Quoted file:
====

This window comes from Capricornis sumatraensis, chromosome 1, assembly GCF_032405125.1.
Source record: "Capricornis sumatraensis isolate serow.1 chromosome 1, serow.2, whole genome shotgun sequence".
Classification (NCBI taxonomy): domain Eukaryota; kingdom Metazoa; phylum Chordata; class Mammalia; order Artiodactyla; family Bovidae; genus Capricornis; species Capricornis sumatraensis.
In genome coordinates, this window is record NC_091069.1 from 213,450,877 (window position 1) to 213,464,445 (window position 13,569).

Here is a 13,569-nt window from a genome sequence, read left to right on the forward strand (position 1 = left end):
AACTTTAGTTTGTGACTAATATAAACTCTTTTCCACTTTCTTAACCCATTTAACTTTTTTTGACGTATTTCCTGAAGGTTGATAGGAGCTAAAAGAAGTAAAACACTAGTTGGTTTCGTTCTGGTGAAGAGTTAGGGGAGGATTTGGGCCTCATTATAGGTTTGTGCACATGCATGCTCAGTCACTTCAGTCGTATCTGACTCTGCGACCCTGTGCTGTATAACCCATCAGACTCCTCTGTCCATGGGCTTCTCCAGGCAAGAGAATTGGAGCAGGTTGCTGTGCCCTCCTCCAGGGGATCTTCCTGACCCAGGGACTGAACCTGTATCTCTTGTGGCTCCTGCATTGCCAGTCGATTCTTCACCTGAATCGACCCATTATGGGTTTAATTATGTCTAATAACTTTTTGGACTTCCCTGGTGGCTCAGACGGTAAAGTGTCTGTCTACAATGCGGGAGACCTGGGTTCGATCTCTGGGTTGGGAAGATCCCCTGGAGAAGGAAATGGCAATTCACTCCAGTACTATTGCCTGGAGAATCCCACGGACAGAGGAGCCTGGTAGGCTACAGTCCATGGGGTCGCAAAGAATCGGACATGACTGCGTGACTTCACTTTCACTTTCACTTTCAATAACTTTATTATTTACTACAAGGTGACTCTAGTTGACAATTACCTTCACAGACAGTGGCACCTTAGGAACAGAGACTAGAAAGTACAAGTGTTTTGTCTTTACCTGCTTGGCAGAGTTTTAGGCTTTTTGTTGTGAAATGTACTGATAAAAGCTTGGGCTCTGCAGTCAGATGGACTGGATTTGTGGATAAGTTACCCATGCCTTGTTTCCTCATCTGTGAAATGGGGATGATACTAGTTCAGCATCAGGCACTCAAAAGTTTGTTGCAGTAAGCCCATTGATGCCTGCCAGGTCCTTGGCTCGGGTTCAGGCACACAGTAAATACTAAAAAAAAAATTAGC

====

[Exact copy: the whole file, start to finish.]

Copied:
This window comes from Capricornis sumatraensis, chromosome 1, assembly GCF_032405125.1.
Source record: "Capricornis sumatraensis isolate serow.1 chromosome 1, serow.2, whole genome shotgun sequence".
Classification (NCBI taxonomy): domain Eukaryota; kingdom Metazoa; phylum Chordata; class Mammalia; order Artiodactyla; family Bovidae; genus Capricornis; species Capricornis sumatraensis.
In genome coordinates, this window is record NC_091069.1 from 213,450,877 (window position 1) to 213,464,445 (window position 13,569).

Here is a 13,569-nt window from a genome sequence, read left to right on the forward strand (position 1 = left end):
AACTTTAGTTTGTGACTAATATAAACTCTTTTCCACTTTCTTAACCCATTTAACTTTTTTTGACGTATTTCCTGAAGGTTGATAGGAGCTAAAAGAAGTAAAACACTAGTTGGTTTCGTTCTGGTGAAGAGTTAGGGGAGGATTTGGGCCTCATTATAGGTTTGTGCACATGCATGCTCAGTCACTTCAGTCGTATCTGACTCTGCGACCCTGTGCTGTATAACCCATCAGACTCCTCTGTCCATGGGCTTCTCCAGGCAAGAGAATTGGAGCAGGTTGCTGTGCCCTCCTCCAGGGGATCTTCCTGACCCAGGGACTGAACCTGTATCTCTTGTGGCTCCTGCATTGCCAGTCGATTCTTCACCTGAATCGACCCATTATGGGTTTAATTATGTCTAATAACTTTTTGGACTTCCCTGGTGGCTCAGACGGTAAAGTGTCTGTCTACAATGCGGGAGACCTGGGTTCGATCTCTGGGTTGGGAAGATCCCCTGGAGAAGGAAATGGCAATTCACTCCAGTACTATTGCCTGGAGAATCCCACGGACAGAGGAGCCTGGTAGGCTACAGTCCATGGGGTCGCAAAGAATCGGACATGACTGCGTGACTTCACTTTCACTTTCACTTTCAATAACTTTATTATTTACTACAAGGTGACTCTAGTTGACAATTACCTTCACAGACAGTGGCACCTTAGGAACAGAGACTAGAAAGTACAAGTGTTTTGTCTTTACCTGCTTGGCAGAGTTTTAGGCTTTTTGTTGTGAAATGTACTGATAAAAGCTTGGGCTCTGCAGTCAGATGGACTGGATTTGTGGATAAGTTACCCATGCCTTGTTTCCTCATCTGTGAAATGGGGATGATACTAGTTCAGCATCAGGCACTCAAAAGTTTGTTGCAGTAAGCCCATTGATGCCTGCCAGGTCCTTGGCTCGGGTTCAGGCACACAGTAAATACTAAAAAAAAAATTAGC